India’s 10% GDP by 2025 may come from core digital areas - GulfToday

India’s 10% GDP by 2025 may come from core digital areas

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An Indian stock broker reacts while watching the Bombay Stock Exchange. Associated Press

The contribution of core digital sectors like information technology-business process management (IT-BPM), digital communications, and electronics manufacturing to India’s gross domestic product (GDP) may increase from seven per cent in 2017-18 to eight to 10 per cent in 2025, says a new report from McKinsey Global Institute.

India’s core digital sectors accounted for about $170 billion — or seven per cent of GDP in 2017-18, said the report titled “Digital India: Technology to transform a connected nation”.

Out of this $170 billion, $115 billion came from IT-BPM, $45 billion from digital communications, and $10 billion from electronics manufacturing.

Based on industry revenue, cost structures, and growth trends, McKinsey Global Institute estimates these sectors could contribute between $355 billion and $435 billion, accounting for 8 to 10 per cent of India’s 2025 GDP.

For the study, the researchers analysed 17 mature and emerging economies across 30 dimensions of digital adoption since 2014 and found that India is digitising faster than all but one other country in the study, Indonesia.

India had 560 million Internet subscribers in September 2018, adding that the country has the potential to add about 275 million Internet subscribers by 2023, taking the total number of Internet subscribers in the country to 835 million.

While the public sector has been a strong catalyst for India’s rapid digitization, private sector innovation has helped bring Internet-enabled services to millions of consumers and made online usage more accessible, the research showed.

“For example, Reliance Jio’s strategy of bundling virtually free smartphones with mobile service subscriptions has spurred innovation and competitive pricing. Data costs have plummeted by more than 95 per cent since 2013 and fixed-line download speeds quadrupled between 2014 and 2017,” the report stated.

As a result, mobile data consumption per user grew by 152 per cent annually − more than twice the rates in the United States and China, it added.

Meanwhile, the key equity indices fell sharply on Thursday with the Brent, the global oil benchmark, crossing the $75 a barrel mark for the first time in 2019 and due to weak Chinese markets.

Sentiments also took a hit as the rupee lost nearly 40 paise against the dollar during the day.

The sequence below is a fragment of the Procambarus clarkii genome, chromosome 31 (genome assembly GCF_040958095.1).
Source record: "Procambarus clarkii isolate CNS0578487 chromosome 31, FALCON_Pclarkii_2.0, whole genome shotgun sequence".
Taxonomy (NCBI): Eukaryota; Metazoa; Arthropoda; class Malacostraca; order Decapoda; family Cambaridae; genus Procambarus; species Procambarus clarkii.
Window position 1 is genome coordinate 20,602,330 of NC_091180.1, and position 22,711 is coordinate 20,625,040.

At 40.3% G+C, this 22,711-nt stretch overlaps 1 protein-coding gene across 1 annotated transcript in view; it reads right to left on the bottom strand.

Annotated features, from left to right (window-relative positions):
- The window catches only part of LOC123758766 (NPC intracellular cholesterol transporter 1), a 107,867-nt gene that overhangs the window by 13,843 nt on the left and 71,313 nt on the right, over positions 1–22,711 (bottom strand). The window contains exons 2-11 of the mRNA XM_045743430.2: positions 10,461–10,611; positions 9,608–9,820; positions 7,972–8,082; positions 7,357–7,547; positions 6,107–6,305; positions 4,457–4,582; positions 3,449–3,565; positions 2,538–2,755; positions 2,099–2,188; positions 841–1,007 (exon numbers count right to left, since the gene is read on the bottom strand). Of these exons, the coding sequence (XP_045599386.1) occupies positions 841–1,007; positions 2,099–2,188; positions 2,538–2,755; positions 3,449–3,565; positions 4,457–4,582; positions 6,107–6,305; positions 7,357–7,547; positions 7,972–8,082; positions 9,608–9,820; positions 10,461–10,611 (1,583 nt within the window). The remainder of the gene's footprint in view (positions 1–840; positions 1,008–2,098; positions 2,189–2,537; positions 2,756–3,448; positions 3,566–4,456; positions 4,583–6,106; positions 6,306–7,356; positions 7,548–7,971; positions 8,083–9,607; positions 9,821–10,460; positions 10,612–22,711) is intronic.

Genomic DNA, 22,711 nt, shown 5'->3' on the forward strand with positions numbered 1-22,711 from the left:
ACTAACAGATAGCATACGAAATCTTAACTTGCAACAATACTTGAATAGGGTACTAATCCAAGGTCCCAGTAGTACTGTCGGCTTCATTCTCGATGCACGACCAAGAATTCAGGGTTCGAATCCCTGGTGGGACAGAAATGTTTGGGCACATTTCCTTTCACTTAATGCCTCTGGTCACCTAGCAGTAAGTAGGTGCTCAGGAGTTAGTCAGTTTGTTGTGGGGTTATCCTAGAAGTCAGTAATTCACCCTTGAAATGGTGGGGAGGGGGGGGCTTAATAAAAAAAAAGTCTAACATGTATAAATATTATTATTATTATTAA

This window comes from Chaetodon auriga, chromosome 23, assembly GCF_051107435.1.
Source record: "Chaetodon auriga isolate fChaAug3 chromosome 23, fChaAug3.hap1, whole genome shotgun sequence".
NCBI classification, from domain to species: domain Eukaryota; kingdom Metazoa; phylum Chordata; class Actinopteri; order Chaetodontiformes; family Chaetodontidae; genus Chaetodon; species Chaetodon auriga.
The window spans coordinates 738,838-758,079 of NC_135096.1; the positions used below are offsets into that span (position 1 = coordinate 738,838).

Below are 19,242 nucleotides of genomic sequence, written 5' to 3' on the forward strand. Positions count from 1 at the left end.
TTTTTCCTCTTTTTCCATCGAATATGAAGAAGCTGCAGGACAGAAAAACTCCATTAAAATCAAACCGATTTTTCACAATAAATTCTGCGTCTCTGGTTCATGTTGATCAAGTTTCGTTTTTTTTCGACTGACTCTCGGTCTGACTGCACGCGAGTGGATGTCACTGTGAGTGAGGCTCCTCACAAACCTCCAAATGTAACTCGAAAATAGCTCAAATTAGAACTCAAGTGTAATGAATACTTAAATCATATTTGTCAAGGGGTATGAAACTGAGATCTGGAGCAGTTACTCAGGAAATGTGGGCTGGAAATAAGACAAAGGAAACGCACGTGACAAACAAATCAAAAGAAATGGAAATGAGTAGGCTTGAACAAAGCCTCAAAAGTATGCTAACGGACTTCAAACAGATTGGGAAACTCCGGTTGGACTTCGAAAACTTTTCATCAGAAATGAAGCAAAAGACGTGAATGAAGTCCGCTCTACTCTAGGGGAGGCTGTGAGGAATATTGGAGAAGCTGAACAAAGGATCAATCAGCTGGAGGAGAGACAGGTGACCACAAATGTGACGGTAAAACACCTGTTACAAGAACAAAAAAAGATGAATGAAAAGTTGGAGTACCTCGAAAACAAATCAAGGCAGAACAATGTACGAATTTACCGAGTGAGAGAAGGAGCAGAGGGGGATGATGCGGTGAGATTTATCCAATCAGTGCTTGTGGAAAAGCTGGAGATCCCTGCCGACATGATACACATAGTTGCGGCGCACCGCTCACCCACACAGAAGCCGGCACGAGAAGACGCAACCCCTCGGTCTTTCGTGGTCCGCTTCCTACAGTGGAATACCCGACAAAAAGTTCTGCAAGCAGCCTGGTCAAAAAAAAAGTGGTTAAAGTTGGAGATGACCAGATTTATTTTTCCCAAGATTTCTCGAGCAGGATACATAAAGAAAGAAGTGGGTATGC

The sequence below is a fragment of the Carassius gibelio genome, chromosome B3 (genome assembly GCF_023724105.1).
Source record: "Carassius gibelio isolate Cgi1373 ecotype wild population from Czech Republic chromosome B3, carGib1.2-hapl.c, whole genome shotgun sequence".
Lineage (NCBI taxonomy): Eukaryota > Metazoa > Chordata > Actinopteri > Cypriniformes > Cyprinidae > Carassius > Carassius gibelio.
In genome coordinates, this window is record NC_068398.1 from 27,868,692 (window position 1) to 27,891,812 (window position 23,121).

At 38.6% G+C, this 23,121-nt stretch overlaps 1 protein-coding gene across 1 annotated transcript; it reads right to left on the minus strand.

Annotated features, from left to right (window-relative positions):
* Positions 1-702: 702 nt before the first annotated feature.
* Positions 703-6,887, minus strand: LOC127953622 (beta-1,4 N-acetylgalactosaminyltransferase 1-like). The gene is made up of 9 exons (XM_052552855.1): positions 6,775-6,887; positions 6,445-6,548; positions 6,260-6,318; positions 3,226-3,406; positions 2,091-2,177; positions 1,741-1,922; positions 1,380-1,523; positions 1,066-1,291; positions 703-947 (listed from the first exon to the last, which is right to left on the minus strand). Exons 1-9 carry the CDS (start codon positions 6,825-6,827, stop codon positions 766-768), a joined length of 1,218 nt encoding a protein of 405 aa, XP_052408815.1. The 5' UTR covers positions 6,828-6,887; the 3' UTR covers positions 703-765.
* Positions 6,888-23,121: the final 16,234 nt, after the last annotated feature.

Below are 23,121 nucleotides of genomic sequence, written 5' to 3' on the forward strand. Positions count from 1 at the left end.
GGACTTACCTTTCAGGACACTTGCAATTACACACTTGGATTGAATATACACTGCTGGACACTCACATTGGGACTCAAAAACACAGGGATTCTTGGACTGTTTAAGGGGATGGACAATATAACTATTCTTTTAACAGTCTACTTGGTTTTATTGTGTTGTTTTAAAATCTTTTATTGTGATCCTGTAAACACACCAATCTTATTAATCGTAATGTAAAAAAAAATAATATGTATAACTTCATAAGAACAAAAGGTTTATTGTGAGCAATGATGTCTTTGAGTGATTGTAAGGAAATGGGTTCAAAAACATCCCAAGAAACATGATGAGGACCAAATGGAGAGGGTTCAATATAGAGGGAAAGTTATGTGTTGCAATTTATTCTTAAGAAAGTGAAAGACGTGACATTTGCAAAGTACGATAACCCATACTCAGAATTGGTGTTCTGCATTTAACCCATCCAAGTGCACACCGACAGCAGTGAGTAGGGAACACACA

Uncertainty due to the ongoing general elections and rising oil prices shot the ‘VIX’ up to 25.53 on Thursday.

VIX or the ‘fear gauge’ - the measure of market’s expectation of volatility - was marginally below the three-year peak of 26.31, indicating poor investment sentiments.

 Among the sectoral indices, the PSU Bank Nifty fell the most. Bank stocks came under pressure on derivative expiry day as lesser long positions seemed to be rolled over, analysts noted.

 Weakness during Thursday’s trade came on the back of negative global cues.

“Chinese stock market dropped to its lowest in more than three weeks, disappointed by the central bank’s attempts to lower market expectations for more policy easing and concerns over economic recovery prospects,” Deepak Jasani of HDFC Securities added.

 The BSE Sensex declined 323.82 points or 0.83 per cent at 38,730.86 and the broader Nifty fell by 84.35 or 0.72 per cent at 11,641.80.

 Maruti Suzuki, which announced its Q4 results, fell by 1.73 per cent to RS 6,902.95 apiece on the BSE.

The shares of the country’s largest cement clinker exporter, Ultra Tech Cement, hit an all-time high after healthy Q4, advancing over 5 per cent on the National Stock Exchange.

 “Market failed to maintain the opening gains due to a surge in oil prices and concern on a slowdown in Chinese central bank’s stimulus packages. Consolidation was broad-based with PSU banks and metals under-performing,” said Vinod Nair, Head of Research, Geojit Financial Services.

 Meanwhile, automobile major Maruti Suzuki will stop selling all diesel fuelled cars from April 1, 2020 as new emission norms kick in from next year.

According to the company’s Chairman R.C. Bhargava, the company will stop selling diesel cars from April 1, 2020 as car prices will rise due to the implementation of Bharat Stage-VI emission norms.

“Given BS-VI (from April 1, 2020) has come and other safety regulations implemented... prices are going up.

“Diesel cars of BS-IV have to be sold and registered before 31st March (2019). We will work on our production schedule in a way that no diesel IV vehicle is left in our stock.

“From April 1, 2020 we will not be selling diesel cars,” he said.

Currently, diesel powered vehicles constitute about 23 per cent of the total domestic sales. The company had developed a new DDiS 225 (1.5L) diesel engine.

Indo-Asian News Service